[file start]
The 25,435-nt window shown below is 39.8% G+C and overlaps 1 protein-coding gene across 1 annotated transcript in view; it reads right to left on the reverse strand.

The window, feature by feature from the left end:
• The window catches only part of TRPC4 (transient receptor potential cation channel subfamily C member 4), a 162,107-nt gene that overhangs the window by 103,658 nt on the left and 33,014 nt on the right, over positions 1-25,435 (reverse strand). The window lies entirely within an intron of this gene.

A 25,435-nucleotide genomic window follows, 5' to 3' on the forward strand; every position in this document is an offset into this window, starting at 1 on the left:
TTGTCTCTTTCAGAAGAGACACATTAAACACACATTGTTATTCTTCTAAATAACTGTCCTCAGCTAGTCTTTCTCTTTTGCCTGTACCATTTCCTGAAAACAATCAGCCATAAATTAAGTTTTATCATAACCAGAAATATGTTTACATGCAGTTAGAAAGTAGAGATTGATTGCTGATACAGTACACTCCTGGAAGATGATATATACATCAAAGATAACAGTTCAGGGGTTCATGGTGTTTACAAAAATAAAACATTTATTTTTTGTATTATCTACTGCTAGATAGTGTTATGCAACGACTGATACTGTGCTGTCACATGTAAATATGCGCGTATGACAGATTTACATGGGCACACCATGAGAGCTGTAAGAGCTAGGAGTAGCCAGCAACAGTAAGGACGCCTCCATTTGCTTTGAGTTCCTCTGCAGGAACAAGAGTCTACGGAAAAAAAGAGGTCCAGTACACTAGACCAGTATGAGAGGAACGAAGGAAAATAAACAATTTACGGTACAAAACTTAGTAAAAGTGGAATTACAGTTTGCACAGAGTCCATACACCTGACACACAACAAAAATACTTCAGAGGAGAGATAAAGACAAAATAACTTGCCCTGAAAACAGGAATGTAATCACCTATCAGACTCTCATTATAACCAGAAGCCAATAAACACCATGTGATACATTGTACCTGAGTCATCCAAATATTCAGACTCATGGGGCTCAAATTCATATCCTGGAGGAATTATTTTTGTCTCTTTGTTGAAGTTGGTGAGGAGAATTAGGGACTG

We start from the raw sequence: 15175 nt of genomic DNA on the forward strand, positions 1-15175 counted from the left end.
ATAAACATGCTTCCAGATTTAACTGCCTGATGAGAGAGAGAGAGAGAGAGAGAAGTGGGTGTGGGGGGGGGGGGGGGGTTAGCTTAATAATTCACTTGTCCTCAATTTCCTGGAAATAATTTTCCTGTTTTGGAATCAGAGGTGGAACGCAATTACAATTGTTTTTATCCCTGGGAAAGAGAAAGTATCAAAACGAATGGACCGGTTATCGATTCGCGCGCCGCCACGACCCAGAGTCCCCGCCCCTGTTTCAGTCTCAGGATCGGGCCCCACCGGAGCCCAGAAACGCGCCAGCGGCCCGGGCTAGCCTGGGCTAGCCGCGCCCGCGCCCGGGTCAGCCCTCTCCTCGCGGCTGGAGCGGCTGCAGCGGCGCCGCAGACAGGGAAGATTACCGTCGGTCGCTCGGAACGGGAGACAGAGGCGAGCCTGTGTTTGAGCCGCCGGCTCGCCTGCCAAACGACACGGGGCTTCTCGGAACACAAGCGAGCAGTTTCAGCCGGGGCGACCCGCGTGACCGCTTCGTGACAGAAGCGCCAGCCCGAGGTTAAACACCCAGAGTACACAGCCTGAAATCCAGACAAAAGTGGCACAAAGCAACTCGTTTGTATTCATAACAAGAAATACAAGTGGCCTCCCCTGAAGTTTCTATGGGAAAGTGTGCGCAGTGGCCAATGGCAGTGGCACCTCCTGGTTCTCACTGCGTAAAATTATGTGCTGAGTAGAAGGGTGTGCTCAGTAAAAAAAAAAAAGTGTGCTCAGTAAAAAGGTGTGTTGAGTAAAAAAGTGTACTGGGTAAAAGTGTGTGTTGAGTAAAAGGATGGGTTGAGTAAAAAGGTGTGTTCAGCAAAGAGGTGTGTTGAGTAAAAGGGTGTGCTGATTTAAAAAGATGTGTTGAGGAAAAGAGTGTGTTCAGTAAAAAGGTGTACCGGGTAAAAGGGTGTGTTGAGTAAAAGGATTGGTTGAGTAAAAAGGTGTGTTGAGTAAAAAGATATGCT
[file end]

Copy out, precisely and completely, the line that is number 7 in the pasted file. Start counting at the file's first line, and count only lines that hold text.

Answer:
ATAAACATGCTTCCAGATTTAACTGCCTGATGAGAGAGAGAGAGAGAGAGAGAAGTGGGTGTGGGGGGGGGGGGGGGGTTAGCTTAATAATTCACTTGTCCTCAATTTCCTGGAAATAATTTTCCTGTTTTGGAATCAGAGGTGGAACGCAATTACAATTGTTTTTATCCCTGGGAAAGAGAAAGTATCAAAACGAATGGACCGGTTATCGATTCGCGCGCCGCCACGACCCAGAGTCCCCGCCCCTGTTTCAGTCTCAGGATCGGGCCCCACCGGAGCCCAGAAACGCGCCAGCGGCCCGGGCTAGCCTGGGCTAGCCGCGCCCGCGCCCGGGTCAGCCCTCTCCTCGCGGCTGGAGCGGCTGCAGCGGCGCCGCAGACAGGGAAGATTACCGTCGGTCGCTCGGAACGGGAGACAGAGGCGAGCCTGTGTTTGAGCCGCCGGCTCGCCTGCCAAACGACACGGGGCTTCTCGGAACACAAGCGAGCAGTTTCAGCCGGGGCGACCCGCGTGACCGCTTCGTGACAGAAGCGCCAGCCCGAGGTTAAACACCCAGAGTACACAGCCTGAAATCCAGACAAAAGTGGCACAAAGCAACTCGTTTGTATTCATAACAAGAAATACAAGTGGCCTCCCCTGAAGTTTCTATGGGAAAGTGTGCGCAGTGGCCAATGGCAGTGGCACCTCCTGGTTCTCACTGCGTAAAATTATGTGCTGAGTAGAAGGGTGTGCTCAGTAAAAAAAAAAAAGTGTGCTCAGTAAAAAGGTGTGTTGAGTAAAAAAGTGTACTGGGTAAAAGTGTGTGTTGAGTAAAAGGATGGGTTGAGTAAAAAGGTGTGTTCAGCAAAGAGGTGTGTTGAGTAAAAGGGTGTGCTGATTTAAAAAGATGTGTTGAGGAAAAGAGTGTGTTCAGTAAAAAGGTGTACCGGGTAAAAGGGTGTGTTGAGTAAAAGGATTGGTTGAGTAAAAAGGTGTGTTGAGTAAAAAGATATGCT